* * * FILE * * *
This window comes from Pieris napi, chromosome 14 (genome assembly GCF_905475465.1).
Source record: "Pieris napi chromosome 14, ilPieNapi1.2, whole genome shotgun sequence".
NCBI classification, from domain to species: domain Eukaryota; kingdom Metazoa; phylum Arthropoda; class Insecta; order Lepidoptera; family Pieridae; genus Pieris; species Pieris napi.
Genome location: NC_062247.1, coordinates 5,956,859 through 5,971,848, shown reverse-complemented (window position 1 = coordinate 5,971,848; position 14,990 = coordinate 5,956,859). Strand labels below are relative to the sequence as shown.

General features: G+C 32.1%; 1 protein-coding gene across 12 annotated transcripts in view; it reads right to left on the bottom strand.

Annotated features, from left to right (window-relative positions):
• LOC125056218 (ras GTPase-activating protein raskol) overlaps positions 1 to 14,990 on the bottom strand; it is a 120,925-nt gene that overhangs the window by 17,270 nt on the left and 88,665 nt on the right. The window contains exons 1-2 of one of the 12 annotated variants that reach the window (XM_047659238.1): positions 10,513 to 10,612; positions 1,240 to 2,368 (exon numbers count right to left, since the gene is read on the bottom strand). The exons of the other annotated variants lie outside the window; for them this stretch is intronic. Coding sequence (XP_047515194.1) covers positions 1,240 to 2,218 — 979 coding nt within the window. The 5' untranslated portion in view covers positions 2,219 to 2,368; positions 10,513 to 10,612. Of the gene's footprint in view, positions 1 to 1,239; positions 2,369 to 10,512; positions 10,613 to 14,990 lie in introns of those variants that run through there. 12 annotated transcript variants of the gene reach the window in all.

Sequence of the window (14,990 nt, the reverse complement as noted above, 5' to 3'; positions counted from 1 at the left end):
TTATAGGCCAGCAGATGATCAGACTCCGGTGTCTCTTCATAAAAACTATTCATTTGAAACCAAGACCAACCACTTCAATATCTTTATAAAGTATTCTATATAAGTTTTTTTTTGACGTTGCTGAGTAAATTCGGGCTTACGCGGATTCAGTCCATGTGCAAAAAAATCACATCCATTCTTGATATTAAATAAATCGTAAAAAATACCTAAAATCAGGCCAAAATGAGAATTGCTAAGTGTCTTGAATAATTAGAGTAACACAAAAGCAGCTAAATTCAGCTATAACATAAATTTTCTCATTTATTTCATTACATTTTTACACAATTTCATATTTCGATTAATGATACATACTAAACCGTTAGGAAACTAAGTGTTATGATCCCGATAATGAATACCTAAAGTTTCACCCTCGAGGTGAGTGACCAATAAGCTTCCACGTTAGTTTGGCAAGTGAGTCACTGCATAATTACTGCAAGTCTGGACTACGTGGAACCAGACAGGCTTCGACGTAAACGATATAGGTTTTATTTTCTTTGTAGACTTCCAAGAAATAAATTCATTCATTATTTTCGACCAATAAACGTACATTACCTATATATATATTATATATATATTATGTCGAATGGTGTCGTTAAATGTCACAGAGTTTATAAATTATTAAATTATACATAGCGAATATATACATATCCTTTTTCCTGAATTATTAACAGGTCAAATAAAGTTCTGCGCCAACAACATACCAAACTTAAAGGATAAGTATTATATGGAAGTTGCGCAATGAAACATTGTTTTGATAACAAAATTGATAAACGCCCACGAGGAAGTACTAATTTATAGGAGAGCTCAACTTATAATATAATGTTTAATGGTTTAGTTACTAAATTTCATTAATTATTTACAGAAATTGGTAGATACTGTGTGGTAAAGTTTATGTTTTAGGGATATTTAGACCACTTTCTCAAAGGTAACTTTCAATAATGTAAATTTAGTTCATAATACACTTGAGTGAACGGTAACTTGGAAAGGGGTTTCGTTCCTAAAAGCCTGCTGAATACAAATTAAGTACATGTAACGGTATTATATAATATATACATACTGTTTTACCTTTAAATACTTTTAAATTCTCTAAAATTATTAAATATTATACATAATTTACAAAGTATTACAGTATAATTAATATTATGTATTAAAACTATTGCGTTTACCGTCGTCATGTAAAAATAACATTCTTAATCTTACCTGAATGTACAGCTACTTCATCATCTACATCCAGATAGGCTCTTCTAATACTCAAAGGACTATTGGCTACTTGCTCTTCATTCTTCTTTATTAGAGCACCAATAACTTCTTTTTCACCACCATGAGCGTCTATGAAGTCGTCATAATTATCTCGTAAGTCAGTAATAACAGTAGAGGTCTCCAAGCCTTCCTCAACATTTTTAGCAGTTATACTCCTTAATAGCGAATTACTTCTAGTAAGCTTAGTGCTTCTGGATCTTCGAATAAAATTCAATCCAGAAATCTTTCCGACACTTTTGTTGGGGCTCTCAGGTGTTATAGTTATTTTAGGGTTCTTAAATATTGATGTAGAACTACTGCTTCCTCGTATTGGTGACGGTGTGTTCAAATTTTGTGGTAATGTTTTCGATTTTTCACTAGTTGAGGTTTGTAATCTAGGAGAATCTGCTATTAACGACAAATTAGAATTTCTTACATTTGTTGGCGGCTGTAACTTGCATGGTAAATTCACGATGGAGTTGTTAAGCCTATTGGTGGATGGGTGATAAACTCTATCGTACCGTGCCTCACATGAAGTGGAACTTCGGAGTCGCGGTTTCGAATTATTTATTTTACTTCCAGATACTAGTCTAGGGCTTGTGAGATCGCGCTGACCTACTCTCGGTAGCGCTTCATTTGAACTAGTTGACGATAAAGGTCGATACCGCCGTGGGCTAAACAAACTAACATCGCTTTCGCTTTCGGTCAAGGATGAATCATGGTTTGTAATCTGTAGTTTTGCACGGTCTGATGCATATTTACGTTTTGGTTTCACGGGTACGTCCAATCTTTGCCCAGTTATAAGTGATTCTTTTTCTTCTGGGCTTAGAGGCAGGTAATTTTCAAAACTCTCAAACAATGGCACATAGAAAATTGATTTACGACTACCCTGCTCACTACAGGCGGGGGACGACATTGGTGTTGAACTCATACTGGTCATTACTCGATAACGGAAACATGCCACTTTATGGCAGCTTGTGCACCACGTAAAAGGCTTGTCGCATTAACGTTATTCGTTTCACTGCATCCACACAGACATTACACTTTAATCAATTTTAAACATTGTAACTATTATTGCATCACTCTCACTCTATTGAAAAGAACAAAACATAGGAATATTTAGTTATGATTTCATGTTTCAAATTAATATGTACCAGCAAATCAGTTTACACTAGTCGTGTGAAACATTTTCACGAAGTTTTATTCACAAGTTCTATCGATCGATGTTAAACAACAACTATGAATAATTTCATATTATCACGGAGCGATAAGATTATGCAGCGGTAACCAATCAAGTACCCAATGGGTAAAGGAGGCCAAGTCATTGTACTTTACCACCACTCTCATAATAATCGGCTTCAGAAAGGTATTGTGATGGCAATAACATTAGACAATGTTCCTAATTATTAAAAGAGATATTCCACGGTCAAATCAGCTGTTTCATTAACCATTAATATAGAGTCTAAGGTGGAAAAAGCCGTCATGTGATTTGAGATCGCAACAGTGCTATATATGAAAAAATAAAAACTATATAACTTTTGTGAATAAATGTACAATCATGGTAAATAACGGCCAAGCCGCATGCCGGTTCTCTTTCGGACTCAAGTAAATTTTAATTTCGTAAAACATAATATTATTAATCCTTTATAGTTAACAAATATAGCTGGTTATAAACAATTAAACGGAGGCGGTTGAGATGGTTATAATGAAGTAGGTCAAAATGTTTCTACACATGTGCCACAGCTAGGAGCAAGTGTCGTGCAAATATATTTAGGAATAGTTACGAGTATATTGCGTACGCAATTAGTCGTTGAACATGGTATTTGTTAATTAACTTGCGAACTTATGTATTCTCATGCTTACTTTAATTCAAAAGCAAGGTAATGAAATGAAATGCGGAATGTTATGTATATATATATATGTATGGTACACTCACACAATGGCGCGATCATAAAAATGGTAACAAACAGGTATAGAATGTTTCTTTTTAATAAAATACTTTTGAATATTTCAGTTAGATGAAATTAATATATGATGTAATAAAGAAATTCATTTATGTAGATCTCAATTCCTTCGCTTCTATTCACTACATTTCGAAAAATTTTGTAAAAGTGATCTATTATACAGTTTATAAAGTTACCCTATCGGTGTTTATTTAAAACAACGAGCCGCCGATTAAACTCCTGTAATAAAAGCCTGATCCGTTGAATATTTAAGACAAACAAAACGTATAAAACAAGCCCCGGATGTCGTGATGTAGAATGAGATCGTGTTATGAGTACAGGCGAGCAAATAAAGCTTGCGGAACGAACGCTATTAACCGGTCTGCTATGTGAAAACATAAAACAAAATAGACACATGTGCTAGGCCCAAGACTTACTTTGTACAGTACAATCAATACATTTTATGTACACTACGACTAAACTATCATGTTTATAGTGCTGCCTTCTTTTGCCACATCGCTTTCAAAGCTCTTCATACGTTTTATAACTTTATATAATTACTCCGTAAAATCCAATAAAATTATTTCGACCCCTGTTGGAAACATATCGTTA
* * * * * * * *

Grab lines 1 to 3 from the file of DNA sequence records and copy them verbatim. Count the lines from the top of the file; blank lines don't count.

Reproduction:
This window comes from Pieris napi, chromosome 14 (genome assembly GCF_905475465.1).
Source record: "Pieris napi chromosome 14, ilPieNapi1.2, whole genome shotgun sequence".
NCBI classification, from domain to species: domain Eukaryota; kingdom Metazoa; phylum Arthropoda; class Insecta; order Lepidoptera; family Pieridae; genus Pieris; species Pieris napi.